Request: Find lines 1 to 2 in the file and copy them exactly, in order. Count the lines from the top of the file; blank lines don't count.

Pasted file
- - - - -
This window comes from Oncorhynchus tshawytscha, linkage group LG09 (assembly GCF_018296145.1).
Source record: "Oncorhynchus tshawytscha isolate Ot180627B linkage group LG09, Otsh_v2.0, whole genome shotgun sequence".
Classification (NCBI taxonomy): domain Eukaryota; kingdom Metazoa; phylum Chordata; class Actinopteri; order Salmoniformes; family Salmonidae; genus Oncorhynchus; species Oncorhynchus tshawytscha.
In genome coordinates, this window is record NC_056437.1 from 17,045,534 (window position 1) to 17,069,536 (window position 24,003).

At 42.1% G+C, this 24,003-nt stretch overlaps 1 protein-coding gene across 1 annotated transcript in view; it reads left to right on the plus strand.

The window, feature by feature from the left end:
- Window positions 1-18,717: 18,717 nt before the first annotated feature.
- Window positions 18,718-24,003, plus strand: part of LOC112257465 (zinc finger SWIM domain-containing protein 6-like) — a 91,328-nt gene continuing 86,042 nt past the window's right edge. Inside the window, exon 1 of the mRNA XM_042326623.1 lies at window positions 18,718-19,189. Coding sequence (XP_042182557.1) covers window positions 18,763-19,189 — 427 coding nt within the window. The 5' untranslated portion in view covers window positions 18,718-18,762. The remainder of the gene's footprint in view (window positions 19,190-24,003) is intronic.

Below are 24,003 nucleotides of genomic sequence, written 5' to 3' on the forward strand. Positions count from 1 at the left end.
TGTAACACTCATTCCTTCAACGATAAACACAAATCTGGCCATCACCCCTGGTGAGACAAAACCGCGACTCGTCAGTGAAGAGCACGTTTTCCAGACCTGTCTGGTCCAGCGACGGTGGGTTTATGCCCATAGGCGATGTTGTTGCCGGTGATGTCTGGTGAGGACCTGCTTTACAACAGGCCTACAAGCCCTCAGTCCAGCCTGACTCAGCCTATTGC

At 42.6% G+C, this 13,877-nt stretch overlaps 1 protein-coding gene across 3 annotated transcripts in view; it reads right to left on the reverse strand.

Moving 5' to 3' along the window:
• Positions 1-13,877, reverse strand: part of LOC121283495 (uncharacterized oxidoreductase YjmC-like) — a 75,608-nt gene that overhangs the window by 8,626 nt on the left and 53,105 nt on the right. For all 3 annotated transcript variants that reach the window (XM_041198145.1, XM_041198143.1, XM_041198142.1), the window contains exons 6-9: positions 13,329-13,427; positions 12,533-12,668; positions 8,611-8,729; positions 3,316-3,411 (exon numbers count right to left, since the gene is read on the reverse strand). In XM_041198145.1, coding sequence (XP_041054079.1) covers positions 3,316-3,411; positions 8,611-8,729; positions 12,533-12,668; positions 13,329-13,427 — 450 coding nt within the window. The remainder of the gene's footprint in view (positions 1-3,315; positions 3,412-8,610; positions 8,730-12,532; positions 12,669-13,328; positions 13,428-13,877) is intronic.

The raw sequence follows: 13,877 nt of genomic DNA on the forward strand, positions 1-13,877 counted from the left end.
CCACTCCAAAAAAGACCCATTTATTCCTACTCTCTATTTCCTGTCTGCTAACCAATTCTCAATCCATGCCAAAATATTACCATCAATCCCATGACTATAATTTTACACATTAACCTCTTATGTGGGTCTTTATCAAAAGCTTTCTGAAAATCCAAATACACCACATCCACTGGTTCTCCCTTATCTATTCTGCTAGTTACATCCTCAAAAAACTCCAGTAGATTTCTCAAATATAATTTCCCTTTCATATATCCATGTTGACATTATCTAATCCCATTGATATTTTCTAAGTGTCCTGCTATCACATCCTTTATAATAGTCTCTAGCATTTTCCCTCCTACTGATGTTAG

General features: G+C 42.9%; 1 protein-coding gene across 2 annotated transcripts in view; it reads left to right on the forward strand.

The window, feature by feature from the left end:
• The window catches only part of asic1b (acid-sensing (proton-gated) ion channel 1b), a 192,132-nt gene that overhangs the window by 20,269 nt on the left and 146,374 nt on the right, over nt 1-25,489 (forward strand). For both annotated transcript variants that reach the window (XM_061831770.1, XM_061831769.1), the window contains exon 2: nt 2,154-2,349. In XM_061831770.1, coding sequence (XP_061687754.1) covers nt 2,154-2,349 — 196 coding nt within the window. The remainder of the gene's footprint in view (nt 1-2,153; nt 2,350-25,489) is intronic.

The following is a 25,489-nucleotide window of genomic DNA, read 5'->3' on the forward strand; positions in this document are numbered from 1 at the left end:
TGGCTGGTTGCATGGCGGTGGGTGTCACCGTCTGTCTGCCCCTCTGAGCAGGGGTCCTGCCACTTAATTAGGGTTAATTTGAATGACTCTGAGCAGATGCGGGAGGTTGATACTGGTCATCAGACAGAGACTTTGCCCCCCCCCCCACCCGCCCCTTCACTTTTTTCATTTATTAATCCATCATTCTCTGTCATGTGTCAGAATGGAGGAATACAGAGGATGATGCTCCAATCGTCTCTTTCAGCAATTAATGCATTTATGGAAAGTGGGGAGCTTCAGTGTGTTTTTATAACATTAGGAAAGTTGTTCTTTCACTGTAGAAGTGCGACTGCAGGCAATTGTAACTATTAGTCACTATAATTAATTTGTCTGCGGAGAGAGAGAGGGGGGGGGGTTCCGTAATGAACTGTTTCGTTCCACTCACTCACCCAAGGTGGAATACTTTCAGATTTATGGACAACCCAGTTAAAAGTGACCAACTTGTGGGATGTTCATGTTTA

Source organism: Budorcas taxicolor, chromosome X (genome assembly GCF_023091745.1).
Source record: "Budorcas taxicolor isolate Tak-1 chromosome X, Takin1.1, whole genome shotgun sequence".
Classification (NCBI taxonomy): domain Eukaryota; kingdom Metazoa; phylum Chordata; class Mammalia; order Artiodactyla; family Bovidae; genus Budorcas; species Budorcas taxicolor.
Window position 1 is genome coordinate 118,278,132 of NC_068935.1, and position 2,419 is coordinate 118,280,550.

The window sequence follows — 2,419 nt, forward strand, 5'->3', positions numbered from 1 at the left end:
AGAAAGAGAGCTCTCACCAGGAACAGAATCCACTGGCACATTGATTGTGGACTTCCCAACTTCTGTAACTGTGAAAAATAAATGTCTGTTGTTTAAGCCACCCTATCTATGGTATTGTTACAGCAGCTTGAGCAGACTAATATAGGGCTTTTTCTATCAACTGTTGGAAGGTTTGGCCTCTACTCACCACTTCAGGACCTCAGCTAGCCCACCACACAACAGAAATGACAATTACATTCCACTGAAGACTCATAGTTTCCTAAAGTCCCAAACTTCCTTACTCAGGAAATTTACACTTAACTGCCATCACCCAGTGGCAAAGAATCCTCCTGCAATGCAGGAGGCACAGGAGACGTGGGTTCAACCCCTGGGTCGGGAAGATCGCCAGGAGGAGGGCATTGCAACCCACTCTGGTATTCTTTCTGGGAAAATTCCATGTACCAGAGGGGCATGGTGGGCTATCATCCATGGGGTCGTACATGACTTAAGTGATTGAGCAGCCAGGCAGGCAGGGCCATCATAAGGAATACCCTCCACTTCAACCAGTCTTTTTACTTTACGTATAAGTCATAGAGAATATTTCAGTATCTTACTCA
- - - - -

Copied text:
This window comes from Oncorhynchus tshawytscha, linkage group LG09 (assembly GCF_018296145.1).
Source record: "Oncorhynchus tshawytscha isolate Ot180627B linkage group LG09, Otsh_v2.0, whole genome shotgun sequence".